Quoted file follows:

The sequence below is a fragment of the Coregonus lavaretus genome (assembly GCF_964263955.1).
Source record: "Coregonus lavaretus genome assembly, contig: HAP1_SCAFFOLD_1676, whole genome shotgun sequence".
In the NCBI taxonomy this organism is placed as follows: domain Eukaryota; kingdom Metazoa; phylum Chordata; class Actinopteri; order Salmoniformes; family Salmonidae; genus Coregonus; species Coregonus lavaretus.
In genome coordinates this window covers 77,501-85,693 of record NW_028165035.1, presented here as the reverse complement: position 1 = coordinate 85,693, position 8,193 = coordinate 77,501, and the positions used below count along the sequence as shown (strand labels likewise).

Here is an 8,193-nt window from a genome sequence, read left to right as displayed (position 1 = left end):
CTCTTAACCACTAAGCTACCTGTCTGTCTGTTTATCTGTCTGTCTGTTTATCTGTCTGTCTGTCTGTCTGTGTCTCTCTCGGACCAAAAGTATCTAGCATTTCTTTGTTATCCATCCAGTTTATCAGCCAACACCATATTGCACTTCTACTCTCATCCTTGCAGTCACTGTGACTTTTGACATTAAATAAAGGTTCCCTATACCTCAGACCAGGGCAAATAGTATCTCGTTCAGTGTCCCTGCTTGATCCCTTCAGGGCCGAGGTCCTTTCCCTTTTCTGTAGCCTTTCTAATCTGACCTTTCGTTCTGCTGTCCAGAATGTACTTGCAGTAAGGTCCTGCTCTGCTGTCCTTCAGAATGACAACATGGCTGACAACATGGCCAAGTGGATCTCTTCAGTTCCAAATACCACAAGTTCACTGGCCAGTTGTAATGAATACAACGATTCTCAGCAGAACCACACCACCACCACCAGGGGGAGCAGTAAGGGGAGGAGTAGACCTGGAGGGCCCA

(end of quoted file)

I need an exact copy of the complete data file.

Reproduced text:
The sequence below is a fragment of the Coregonus lavaretus genome (assembly GCF_964263955.1).
Source record: "Coregonus lavaretus genome assembly, contig: HAP1_SCAFFOLD_1676, whole genome shotgun sequence".
In the NCBI taxonomy this organism is placed as follows: domain Eukaryota; kingdom Metazoa; phylum Chordata; class Actinopteri; order Salmoniformes; family Salmonidae; genus Coregonus; species Coregonus lavaretus.
In genome coordinates this window covers 77,501-85,693 of record NW_028165035.1, presented here as the reverse complement: position 1 = coordinate 85,693, position 8,193 = coordinate 77,501, and the positions used below count along the sequence as shown (strand labels likewise).

Here is an 8,193-nt window from a genome sequence, read left to right as displayed (position 1 = left end):
CTCTTAACCACTAAGCTACCTGTCTGTCTGTTTATCTGTCTGTCTGTTTATCTGTCTGTCTGTCTGTCTGTGTCTCTCTCGGACCAAAAGTATCTAGCATTTCTTTGTTATCCATCCAGTTTATCAGCCAACACCATATTGCACTTCTACTCTCATCCTTGCAGTCACTGTGACTTTTGACATTAAATAAAGGTTCCCTATACCTCAGACCAGGGCAAATAGTATCTCGTTCAGTGTCCCTGCTTGATCCCTTCAGGGCCGAGGTCCTTTCCCTTTTCTGTAGCCTTTCTAATCTGACCTTTCGTTCTGCTGTCCAGAATGTACTTGCAGTAAGGTCCTGCTCTGCTGTCCTTCAGAATGACAACATGGCTGACAACATGGCCAAGTGGATCTCTTCAGTTCCAAATACCACAAGTTCACTGGCCAGTTGTAATGAATACAACGATTCTCAGCAGAACCACACCACCACCACCAGGGGGAGCAGTAAGGGGAGGAGTAGACCTGGAGGGCCCA